Most people recover fully in 3 months after experiencing whiplash. During your recovery, medical treatments can help manage the symptoms.

Whiplash occurs when a person’s head moves backward and then forward suddenly with great force. This injury is most common following a rear-end auto collision. It can also result from physical abuse, sports injuries, or even amusement park rides.

Whiplash happens when the soft tissues (the muscles and ligaments) of your neck extend beyond their typical range of motion. Your symptoms might not appear for a while, so it’s important to pay attention to any physical changes for a few days following any crash or other injury event.

Whiplash is thought of as a relatively mild condition, but it can cause long-term pain and discomfort.

Whiplash occurs when the muscles in your neck suffer a strain because of a rapid movement backward and then forward. The sudden motion causes your neck’s tendons and ligaments to stretch and tear.

Some things that can cause whiplash include:

  • car collisions
  • physical abuse, such as being struck or shaken
  • contact sports, such as football, boxing, and some martial arts
  • horseback riding
  • cycling collisions or falls
  • falls in which the head violently jerks backward
  • blows to the head with a heavy object

Some people with whiplash experience chronic (long-term) pain or headaches for years after the event that caused the initial injury. Doctors may be able to trace this pain to damaged neck joints, discs, and ligaments. But chronic pain following a whiplash injury typically has no medical explanation.

Symptoms usually appear within 24 hours after the incident that caused the whiplash. Sometimes, symptoms may develop after a few days. They can last for several weeks.

Common symptoms include:

Less common symptoms associated with chronic whiplash include:

Most mild to moderate cases of whiplash can be treated at home using over-the-counter (OTC) pain medication, ice, and other remedies.

You should see a doctor after an auto crash or other injury event, or if you have the following symptoms:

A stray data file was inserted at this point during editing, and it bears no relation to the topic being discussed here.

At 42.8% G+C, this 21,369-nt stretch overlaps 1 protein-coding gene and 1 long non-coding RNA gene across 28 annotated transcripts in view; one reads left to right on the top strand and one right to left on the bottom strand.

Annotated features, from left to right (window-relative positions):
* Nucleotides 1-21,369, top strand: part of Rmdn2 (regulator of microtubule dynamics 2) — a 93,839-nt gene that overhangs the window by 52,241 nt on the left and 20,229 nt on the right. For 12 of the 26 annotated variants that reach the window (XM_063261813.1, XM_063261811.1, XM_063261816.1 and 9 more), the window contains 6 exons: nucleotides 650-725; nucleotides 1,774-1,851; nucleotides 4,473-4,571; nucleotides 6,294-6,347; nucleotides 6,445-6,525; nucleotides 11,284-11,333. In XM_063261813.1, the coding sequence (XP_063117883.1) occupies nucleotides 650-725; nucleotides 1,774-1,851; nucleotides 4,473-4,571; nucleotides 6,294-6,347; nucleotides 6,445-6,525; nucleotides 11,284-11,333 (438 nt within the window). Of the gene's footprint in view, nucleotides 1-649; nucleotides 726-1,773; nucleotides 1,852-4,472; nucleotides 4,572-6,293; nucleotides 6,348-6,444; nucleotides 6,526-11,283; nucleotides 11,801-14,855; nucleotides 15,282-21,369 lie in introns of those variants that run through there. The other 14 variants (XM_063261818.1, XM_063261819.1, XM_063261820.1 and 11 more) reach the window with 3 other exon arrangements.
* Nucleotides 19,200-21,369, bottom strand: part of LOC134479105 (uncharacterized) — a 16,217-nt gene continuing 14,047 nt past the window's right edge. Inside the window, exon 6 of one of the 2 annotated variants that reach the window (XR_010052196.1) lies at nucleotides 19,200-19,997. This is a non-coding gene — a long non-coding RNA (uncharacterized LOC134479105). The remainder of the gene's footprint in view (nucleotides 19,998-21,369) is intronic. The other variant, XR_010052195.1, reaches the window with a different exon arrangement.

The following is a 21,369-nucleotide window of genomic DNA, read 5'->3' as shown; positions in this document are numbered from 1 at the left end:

• pain or stiffness in the neck that goes away and then comes back
  • severe neck pain
  • pain, numbness, or tingling in your shoulders, arms, or legs
  • any issues with your bladder or bowels
  • localized weakness in an arm or leg
Seek urgent care

You should follow up with a doctor immediately if:

  • your symptoms spread to your shoulders or arms
  • moving your head becomes painful
  • you have numbness or weakness in your arms

Your doctor will normally ask you questions about your injury, such as:

  • how it happened
  • where you feel pain
  • whether the pain is dull, shooting, or sharp

They may also do a physical exam to check your range of motion and look for areas of tenderness.

Your doctor might order imaging tests that will allow them to assess any damage or inflammation in the soft tissues, spinal cord, or nerves. They can also detect the presence of a brain injury. These imaging tests may include:

Rarely, a doctor will order diffuse tensor imaging (DTI) or positron emission tomography (PET scan), which will help find and measure the extent of an injury to the brain or other areas.

The treatments for whiplash are relatively simple. Doctors will often prescribe an OTC pain medication like acetaminophen (Tylenol) or aspirin.

Medical treatment

Other treatments include:


Physical therapy plays an important role in recovery. Your doctor may refer you to a specialist. Additionally, recovery may include:

You might also be given a foam collar to keep your neck stable. Collars should not be worn for more than 3 hours at a time. They should only be used the first couple of days after your injury. However, the use of collars has fallen out of favor for many doctors. It’s believed that using it more than the minimum time may slow healing.

Read more: No exercises needed to fix your posture.

Alternative aftercare

You may also want to try alternative remedies to treat pain. Some include:

Very few people have any long-term complications from whiplash. Usually, recovery time is anywhere from a few days to several weeks. According to the National Institute of Neurological Disorders and Stroke, most people recover fully within 3 months.